Whether you think you are on the verge of relapsing or have already relapsed, it’s never too late to seek help. Aftercare or relapse prevention classes or treatment programs can not only help set you on the right track again but teach you the coping mechanisms necessary to avoid relapse in the future.
9. Build a Support Network
For many individuals recovering from a substance use disorder, joining a support group or building a strong support network is a crucial part of their recovery plan.2. Sobriety can feel lonely, especially if you no longer have the same friends or social circles. Building new relationships with people going through the same thing you are or those who have gone through treatment and who are in long-term recovery can offer the support and encouragement necessary to continue your journey.
10. Attend Check-Up Meetings and Therapy
If your rehab program or facility offers check-up sessions or therapies, it is crucial that you attend and make the most of each meeting. It can not only help you stay on track but could help you or others recognize the warning signs before a relapse occurs, ensuring you get the help you need before it’s too late.
11. Engage in Life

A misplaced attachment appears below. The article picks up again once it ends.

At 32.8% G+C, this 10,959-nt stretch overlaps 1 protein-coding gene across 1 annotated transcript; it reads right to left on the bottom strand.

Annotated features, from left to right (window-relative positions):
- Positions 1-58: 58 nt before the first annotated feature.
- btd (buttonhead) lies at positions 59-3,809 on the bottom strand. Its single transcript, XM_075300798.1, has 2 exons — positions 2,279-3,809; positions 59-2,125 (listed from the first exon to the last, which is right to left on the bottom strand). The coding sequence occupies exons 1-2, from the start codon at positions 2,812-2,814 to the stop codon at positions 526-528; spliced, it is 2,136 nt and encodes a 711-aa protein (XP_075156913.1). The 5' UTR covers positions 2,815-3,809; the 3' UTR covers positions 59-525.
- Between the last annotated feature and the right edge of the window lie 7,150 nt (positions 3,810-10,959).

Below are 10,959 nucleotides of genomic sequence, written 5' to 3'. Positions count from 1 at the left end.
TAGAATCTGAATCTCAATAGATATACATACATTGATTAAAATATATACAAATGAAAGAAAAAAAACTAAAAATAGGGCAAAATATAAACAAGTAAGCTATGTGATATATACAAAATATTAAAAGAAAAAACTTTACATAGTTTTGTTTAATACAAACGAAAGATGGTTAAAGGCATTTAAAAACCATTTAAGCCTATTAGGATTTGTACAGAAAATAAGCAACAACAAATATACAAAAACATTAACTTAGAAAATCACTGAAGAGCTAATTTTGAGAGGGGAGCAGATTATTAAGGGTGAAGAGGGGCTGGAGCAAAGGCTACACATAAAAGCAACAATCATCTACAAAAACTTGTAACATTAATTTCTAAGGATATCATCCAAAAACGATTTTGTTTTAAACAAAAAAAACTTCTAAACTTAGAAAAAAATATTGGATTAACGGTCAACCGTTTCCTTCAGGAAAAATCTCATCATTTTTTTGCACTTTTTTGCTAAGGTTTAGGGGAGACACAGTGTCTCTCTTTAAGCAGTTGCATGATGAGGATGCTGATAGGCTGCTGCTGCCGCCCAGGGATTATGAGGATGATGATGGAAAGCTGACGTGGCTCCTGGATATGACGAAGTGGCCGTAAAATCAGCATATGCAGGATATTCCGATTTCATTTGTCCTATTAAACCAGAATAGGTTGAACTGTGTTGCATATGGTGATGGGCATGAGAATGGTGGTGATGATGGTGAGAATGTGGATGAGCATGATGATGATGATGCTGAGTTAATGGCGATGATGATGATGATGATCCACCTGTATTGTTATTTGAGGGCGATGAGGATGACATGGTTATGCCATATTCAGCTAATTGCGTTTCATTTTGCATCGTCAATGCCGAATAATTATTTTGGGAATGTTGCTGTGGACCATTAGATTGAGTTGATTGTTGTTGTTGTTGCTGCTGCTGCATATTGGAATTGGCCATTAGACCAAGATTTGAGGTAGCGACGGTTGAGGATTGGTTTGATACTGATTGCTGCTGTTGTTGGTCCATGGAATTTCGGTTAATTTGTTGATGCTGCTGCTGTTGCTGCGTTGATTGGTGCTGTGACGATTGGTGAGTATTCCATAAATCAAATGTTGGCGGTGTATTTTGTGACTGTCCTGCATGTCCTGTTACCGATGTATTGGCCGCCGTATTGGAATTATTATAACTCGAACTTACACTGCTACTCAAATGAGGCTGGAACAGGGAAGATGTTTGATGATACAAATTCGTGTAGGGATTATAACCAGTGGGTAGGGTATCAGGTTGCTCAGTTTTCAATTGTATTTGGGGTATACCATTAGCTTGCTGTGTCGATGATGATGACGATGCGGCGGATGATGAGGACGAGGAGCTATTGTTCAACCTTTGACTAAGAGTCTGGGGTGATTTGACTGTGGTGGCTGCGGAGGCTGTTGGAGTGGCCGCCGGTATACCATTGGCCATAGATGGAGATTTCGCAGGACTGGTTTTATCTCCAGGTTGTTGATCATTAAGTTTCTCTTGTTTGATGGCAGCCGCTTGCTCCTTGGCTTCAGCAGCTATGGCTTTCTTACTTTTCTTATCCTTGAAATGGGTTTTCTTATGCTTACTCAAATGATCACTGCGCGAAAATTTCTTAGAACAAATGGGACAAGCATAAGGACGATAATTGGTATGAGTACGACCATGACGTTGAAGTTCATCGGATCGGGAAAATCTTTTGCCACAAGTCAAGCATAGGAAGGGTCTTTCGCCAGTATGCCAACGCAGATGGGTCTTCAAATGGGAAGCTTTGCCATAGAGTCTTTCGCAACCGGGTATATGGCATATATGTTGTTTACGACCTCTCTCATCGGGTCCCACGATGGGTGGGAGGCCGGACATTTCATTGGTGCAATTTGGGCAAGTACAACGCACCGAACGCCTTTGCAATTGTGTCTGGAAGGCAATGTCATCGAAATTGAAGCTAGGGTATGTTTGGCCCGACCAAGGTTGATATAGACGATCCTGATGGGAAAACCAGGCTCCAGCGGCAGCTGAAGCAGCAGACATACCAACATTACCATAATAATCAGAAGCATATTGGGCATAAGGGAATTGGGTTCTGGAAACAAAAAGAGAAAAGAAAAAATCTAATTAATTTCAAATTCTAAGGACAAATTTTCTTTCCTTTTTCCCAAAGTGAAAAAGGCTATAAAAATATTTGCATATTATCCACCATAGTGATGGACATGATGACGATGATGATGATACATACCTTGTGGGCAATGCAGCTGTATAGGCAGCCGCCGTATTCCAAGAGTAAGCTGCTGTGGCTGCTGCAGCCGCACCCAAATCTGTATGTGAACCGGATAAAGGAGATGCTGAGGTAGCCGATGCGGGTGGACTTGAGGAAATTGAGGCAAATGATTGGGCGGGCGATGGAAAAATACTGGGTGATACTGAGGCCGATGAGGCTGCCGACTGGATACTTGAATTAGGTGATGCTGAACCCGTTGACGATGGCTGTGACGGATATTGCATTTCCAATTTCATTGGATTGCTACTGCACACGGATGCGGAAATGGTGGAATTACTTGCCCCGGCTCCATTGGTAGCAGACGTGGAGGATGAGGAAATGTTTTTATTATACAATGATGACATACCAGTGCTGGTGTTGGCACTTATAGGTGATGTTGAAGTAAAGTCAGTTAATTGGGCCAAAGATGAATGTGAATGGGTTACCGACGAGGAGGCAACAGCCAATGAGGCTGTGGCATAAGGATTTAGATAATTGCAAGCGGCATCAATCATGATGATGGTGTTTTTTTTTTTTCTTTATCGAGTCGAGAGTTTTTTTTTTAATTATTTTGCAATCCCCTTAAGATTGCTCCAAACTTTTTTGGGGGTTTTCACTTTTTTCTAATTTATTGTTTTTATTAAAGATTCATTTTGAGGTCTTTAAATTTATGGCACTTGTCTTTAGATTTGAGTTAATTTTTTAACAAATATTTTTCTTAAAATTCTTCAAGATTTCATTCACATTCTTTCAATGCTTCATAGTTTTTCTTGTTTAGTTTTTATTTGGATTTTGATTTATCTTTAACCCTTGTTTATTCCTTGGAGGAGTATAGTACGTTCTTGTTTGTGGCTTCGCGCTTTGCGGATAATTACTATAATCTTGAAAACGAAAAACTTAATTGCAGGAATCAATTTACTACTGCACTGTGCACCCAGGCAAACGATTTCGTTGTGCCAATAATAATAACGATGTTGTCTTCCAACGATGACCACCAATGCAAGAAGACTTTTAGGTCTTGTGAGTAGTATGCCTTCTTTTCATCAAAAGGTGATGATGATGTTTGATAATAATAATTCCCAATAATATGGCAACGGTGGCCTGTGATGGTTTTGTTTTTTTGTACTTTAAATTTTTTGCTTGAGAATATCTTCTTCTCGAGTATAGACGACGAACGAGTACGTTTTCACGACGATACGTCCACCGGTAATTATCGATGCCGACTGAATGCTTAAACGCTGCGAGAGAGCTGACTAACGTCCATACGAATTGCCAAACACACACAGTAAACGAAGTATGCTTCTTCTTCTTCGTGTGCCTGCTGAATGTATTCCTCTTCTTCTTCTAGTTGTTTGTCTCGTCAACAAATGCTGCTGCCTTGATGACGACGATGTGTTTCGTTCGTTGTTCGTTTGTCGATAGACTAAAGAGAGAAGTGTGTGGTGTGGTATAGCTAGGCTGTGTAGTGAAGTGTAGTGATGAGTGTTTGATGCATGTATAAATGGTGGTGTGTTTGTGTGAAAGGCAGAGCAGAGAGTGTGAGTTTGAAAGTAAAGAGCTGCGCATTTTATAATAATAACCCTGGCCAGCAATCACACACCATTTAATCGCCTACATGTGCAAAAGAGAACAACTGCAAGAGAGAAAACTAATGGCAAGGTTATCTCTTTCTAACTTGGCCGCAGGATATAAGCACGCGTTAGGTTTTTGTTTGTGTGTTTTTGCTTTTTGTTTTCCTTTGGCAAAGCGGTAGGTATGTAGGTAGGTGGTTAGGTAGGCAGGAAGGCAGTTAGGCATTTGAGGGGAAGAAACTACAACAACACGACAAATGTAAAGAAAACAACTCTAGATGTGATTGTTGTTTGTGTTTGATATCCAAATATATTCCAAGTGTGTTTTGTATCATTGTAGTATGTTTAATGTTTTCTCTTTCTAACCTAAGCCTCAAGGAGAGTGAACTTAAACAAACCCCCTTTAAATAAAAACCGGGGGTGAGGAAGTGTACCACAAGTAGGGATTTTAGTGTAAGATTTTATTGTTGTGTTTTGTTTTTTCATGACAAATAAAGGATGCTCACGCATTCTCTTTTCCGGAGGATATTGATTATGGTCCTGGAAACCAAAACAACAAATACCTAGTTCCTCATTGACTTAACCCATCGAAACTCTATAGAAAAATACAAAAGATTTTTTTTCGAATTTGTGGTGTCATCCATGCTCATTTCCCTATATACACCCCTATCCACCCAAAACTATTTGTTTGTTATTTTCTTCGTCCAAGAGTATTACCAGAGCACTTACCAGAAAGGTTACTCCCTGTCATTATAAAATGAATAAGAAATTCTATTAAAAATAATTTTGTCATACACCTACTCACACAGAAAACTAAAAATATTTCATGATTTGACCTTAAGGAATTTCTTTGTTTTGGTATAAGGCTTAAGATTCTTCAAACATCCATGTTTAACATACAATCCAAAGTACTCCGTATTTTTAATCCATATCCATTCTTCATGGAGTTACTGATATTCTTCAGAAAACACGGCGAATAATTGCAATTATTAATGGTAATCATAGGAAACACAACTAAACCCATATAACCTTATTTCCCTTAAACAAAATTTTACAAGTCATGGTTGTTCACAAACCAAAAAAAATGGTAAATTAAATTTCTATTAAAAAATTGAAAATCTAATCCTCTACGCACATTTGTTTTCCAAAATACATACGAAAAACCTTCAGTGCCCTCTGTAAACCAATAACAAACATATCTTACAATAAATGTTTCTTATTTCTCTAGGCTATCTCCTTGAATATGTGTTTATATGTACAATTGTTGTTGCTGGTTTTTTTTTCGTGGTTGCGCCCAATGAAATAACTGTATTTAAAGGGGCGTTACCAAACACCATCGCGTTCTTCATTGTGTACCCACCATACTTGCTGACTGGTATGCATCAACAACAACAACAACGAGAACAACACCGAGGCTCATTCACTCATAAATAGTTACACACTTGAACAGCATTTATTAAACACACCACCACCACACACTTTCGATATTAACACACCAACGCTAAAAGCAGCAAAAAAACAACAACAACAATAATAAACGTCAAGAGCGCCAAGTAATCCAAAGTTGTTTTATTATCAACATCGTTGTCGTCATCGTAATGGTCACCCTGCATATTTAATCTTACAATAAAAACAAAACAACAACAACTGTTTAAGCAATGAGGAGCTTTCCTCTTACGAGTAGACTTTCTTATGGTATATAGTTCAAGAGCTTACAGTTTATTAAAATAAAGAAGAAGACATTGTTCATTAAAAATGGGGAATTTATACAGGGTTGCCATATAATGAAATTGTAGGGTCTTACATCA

Build a healthy lifestyle that includes eating well, exercising, engaging with friends and family that positively affect your sobriety, and finding new hobbies you love to do. Dwelling on what life was like before or during rehab can bring up many negative memories that may trigger a relapse.
12. Celebrate Your Achievements
Recovering from drug and alcohol abuse is not easy. It’s why recovery is often called a lifelong journey, and even people who have been sober for decades still refer to themselves as being in recovery. So, celebrate your achievements. Appreciate every milestone and every month spent without using and find joy in the journey.
What to Do if You Need Help
Whether thinking of using again, or having already relapsed, if you or your loved one needs help, advice, or treatment, get in touch with our team at (949) 427-9099 to learn more about Adelante Recovery Center’s relapse prevention services and programs for individuals who have already relapsed. Both of these services ensure you are provided with all the skills and strategies necessary to cope with triggers and the daily stressors that may cause you to use again.